Place: Carrizo Canyon, Santa Rosa and San Jacinto Mountain National Monument, Palm Desert, California
Coordinates: 33.66804, -116.40830
Length: about 3 miles in and out.
Difficulty: moderate. Involves some rock scrambling at the end.
We were nearing the end of our winter vacation when we arrived at Palm Springs. Our day started with attempts to get clear information of Mount San Jacinto, a task that proved to be surprisingly challenging. By the time we finally got it, it was already late to go up there, so we drove a bit south to the town of Palm Desert, to visit the Santa Rosa and San Jacinto Mountains National Monument. There, at the visitor center, we found the most helpful and informative staff in the area, who helped us plan our hikes for the entire time we spent in that region.
The first thing we noticed as we pulled into the visitor center's parking lot was the big statue of a Bighorn ram.
"Yes, they're up in the hills," we were told.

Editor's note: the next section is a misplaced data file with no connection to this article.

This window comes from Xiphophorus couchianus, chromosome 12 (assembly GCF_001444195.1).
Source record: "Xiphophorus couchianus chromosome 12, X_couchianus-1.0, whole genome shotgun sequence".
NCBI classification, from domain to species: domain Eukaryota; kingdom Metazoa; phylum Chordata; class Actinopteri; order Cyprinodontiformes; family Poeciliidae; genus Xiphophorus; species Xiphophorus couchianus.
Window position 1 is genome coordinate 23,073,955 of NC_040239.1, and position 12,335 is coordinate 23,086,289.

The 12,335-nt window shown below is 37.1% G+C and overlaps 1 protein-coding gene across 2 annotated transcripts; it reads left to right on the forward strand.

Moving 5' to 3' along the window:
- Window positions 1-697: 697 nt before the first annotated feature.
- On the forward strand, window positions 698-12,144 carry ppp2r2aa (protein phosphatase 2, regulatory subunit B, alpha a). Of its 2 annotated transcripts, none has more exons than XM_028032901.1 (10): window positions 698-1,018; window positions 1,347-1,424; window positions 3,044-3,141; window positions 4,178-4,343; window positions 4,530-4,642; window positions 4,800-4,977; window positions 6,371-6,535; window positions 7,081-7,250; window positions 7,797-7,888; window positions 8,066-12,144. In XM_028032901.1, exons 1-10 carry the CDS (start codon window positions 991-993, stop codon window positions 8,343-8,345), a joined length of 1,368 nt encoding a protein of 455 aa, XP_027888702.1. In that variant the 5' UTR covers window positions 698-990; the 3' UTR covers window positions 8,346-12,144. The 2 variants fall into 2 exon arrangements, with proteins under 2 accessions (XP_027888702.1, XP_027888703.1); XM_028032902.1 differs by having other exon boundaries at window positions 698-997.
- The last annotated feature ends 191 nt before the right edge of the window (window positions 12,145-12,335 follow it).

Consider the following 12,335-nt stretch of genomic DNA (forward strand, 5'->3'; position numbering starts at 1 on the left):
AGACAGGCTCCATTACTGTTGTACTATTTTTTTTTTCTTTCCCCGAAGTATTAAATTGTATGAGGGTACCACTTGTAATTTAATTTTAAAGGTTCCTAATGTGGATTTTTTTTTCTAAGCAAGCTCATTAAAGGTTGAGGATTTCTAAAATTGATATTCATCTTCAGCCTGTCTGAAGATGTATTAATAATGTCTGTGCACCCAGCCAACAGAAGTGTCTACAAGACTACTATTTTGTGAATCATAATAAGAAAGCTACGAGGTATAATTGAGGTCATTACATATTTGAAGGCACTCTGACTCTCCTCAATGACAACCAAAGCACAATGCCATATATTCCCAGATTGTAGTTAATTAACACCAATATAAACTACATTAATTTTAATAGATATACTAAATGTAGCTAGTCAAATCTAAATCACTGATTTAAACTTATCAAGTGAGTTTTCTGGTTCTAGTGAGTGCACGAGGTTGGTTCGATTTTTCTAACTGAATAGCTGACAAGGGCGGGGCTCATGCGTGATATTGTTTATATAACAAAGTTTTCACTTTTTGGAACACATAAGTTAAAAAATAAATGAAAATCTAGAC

And so, with new hope we renewed our pursuit of the elusive Bighorn Sheep.
"There are at the Carrizo Reserve," we were told. "On January 2nd that area will be closed off for nine months as to not interfere with their breeding."
|Carrizo Canyon Trail is labeled yellow|
|The wash mouth of Carrizo Canyon.|
|A black-breasted sparrow next to the cactus|
|Early afternoon sun peaking over the cliff.|
|A white dike through the red layers|
I find it awe inspiring to think of these rocks as something plastic, bending and folding like playdough.
The few plants that decorate these rocks add to their serene beauty.
These amazing cacti make use of the tiny crevices in the rock and are able to establish themselves on what appears to be bare rock!
As the canyon narrows, we reached the first signs of oasis: a lone palm tree at the fork where two tributaries join.
We continued on to the right fork. The canyon became even narrower and soon we had to scramble up boulders and dry cascades. The chickas enjoyed this part most, and so did their mamma :-)
After a few hundred yards we reached a tall dry waterfall which blocked our progress. There we sat down and had a snack break.
|The Carrizo Canyon waterfall.|
|The oasis behind the fall|
Looking to the east we could see across the Coachella Valley, an area that in previous times was flooded with water, the remains of which is now Salton Sea. In the photo, Palm Desert is right below us, green and inviting.Behind it are the mustard-colored hills of the Coachella Valley Preserve. The brown mountains in the background are the western part of Joshua Tree National Park.